Joseph O. Legaspi on “This Town, Empty Nest”

This Town, Empty Nest

There are no children here.
The adults are strangely erotic

in their miseries. This town,
wrecked, solemn, can be named

Longing: un-plucked wild berries
dripping along infinite roadsides.

Longing dreams of honey-buttered
milled bread of a conjured city.

You, familiar with hunger, Come here.
You, with feral memories of wood

and stove and bed, on your leaving,
exhale the poetry of an immigrant

mother, the loneliest of beings.

 

On "This Town, Empty Nest"

A poet, at times, is the last person to know or to know how to talk about his poems. So, it starts often with the declarative for me, an insistence. With this poem it is a banishment: there are no children here. What a lonesome, futureless place of absence and ghostly laughter. Where the poet fiendishly finds the adult miseries "erotic," linked by sound with "wrecked," totaling the solemn town. An idea of the naming is suggested coyly then carried out instantaneously: Longing, a smug poeticizing. Longing—desire—personified dreams of being another place, golden the color of honey, bearing the sustaining and intimate warmth of freshly baked bread. But dreams are make-believe, wishful meanderings, alternate realities, conjured escapes. The adults remain in their childless town, their longings fueling their sadness.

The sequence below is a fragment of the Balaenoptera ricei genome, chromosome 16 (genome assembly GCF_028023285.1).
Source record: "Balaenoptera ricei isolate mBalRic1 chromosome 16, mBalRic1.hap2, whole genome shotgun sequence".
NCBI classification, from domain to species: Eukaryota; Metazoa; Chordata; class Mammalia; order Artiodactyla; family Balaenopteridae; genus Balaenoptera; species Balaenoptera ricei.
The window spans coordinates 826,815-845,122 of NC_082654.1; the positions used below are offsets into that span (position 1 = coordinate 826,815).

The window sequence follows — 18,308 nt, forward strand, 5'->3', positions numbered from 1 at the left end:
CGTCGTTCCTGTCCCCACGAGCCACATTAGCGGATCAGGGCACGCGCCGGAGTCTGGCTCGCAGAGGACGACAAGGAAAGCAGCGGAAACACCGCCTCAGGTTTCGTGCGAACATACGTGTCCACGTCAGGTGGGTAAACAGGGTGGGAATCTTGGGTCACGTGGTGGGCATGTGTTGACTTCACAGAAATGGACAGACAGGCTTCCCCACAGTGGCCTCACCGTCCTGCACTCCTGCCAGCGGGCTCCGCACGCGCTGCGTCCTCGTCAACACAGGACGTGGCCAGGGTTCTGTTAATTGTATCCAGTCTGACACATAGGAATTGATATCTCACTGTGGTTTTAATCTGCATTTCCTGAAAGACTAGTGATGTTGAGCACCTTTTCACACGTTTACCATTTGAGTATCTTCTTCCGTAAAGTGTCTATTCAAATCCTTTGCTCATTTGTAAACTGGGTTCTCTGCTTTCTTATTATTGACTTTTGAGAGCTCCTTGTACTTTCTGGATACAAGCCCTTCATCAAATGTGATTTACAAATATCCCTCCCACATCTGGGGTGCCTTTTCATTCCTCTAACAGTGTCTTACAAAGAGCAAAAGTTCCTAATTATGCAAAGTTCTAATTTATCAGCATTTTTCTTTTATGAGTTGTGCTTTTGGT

I refer to "This Town, Empty Nest" as an almost-sonnet, running short of the form with thirteen lines. As with the Petrarchan sonnet, however, there is a shift after the octave. A "You" is introduced: an outward movement, or an internal one, or both. It is an act of distancing, but also as with the second-person address it invites the audience as well as implicating him. But I wonder about this beckoning and suspect the poet of deflecting. He is one who left and so he seeks others to commiserate with. Come here, he commands one who shares his hunger, a parental imperative. Where is here, exactly? As if in the ether, what's left are memories of the familial and elemental that make a home: wood, stove, and bed.

When working on the final drafts, pared down from the initial narrative two-pager, I stumbled upon the 13th line and knew I had my unexpected ending. As if it isn't enough that my mother hovers as muse for most of my poems, this lyric situates her in the maelstrom. Her presence permeates albeit she's referred to not 'til the end and as a prepositional phrase. She is the particular adult among the masses, the one most longing and longed for. An immigrant who knows too well of extraction from home, the uprootedness, otherness, loneliness. Then we return to the speaker, guilt-ridden and grief-stricken, yet practiced on the art of leaving. He is an Other, too, and searches the world. He exhales, a pushing out, a coda of recitation. Is the poem an act of turning away from the muse? Abandonment of a creator in order to create? The mother is the poetry the son lives on.

 

 

 
 

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